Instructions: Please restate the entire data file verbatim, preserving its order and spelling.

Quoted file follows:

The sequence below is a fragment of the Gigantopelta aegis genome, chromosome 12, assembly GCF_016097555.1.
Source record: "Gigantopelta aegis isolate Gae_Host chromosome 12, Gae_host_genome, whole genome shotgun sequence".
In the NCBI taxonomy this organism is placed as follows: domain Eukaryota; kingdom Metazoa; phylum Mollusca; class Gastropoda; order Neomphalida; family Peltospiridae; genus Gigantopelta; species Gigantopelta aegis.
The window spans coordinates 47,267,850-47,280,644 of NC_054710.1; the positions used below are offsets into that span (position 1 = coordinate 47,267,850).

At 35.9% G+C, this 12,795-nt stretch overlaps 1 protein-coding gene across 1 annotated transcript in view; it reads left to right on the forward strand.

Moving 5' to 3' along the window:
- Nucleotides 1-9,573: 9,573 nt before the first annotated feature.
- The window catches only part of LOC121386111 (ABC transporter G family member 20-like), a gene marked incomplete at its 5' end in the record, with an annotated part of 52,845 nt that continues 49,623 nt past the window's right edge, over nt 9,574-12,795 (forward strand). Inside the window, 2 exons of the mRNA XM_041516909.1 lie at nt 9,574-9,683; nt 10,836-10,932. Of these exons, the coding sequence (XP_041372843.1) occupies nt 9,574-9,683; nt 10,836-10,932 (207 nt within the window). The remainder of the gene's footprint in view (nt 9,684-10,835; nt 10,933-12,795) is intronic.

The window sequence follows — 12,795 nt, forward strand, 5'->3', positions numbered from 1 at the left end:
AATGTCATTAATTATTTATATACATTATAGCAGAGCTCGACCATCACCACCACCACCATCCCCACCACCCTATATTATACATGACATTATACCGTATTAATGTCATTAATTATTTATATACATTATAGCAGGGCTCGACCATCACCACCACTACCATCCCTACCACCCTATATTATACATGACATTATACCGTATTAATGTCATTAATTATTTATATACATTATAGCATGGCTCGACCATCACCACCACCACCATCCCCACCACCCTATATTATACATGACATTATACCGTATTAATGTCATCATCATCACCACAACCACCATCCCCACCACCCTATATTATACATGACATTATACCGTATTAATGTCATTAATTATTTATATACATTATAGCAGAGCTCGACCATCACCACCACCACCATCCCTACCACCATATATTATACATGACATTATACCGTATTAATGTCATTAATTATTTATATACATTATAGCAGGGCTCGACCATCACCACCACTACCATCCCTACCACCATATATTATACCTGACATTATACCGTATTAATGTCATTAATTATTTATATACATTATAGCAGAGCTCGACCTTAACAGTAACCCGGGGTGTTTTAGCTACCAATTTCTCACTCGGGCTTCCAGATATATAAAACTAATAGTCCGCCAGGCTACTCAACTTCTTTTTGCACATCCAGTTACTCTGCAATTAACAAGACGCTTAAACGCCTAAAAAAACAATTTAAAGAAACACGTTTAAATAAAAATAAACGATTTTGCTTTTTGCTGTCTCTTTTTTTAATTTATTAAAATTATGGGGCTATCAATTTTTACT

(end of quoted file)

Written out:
The sequence below is a fragment of the Gigantopelta aegis genome, chromosome 12, assembly GCF_016097555.1.
Source record: "Gigantopelta aegis isolate Gae_Host chromosome 12, Gae_host_genome, whole genome shotgun sequence".
In the NCBI taxonomy this organism is placed as follows: domain Eukaryota; kingdom Metazoa; phylum Mollusca; class Gastropoda; order Neomphalida; family Peltospiridae; genus Gigantopelta; species Gigantopelta aegis.
The window spans coordinates 47,267,850-47,280,644 of NC_054710.1; the positions used below are offsets into that span (position 1 = coordinate 47,267,850).

At 35.9% G+C, this 12,795-nt stretch overlaps 1 protein-coding gene across 1 annotated transcript in view; it reads left to right on the forward strand.

Moving 5' to 3' along the window:
- Nucleotides 1-9,573: 9,573 nt before the first annotated feature.
- The window catches only part of LOC121386111 (ABC transporter G family member 20-like), a gene marked incomplete at its 5' end in the record, with an annotated part of 52,845 nt that continues 49,623 nt past the window's right edge, over nt 9,574-12,795 (forward strand). Inside the window, 2 exons of the mRNA XM_041516909.1 lie at nt 9,574-9,683; nt 10,836-10,932. Of these exons, the coding sequence (XP_041372843.1) occupies nt 9,574-9,683; nt 10,836-10,932 (207 nt within the window). The remainder of the gene's footprint in view (nt 9,684-10,835; nt 10,933-12,795) is intronic.

The window sequence follows — 12,795 nt, forward strand, 5'->3', positions numbered from 1 at the left end:
AATGTCATTAATTATTTATATACATTATAGCAGAGCTCGACCATCACCACCACCACCATCCCCACCACCCTATATTATACATGACATTATACCGTATTAATGTCATTAATTATTTATATACATTATAGCAGGGCTCGACCATCACCACCACTACCATCCCTACCACCCTATATTATACATGACATTATACCGTATTAATGTCATTAATTATTTATATACATTATAGCATGGCTCGACCATCACCACCACCACCATCCCCACCACCCTATATTATACATGACATTATACCGTATTAATGTCATCATCATCACCACAACCACCATCCCCACCACCCTATATTATACATGACATTATACCGTATTAATGTCATTAATTATTTATATACATTATAGCAGAGCTCGACCATCACCACCACCACCATCCCTACCACCATATATTATACATGACATTATACCGTATTAATGTCATTAATTATTTATATACATTATAGCAGGGCTCGACCATCACCACCACTACCATCCCTACCACCATATATTATACCTGACATTATACCGTATTAATGTCATTAATTATTTATATACATTATAGCAGAGCTCGACCTTAACAGTAACCCGGGGTGTTTTAGCTACCAATTTCTCACTCGGGCTTCCAGATATATAAAACTAATAGTCCGCCAGGCTACTCAACTTCTTTTTGCACATCCAGTTACTCTGCAATTAACAAGACGCTTAAACGCCTAAAAAAACAATTTAAAGAAACACGTTTAAATAAAAATAAACGATTTTGCTTTTTGCTGTCTCTTTTTTTAATTTATTAAAATTATGGGGCTATCAATTTTTACT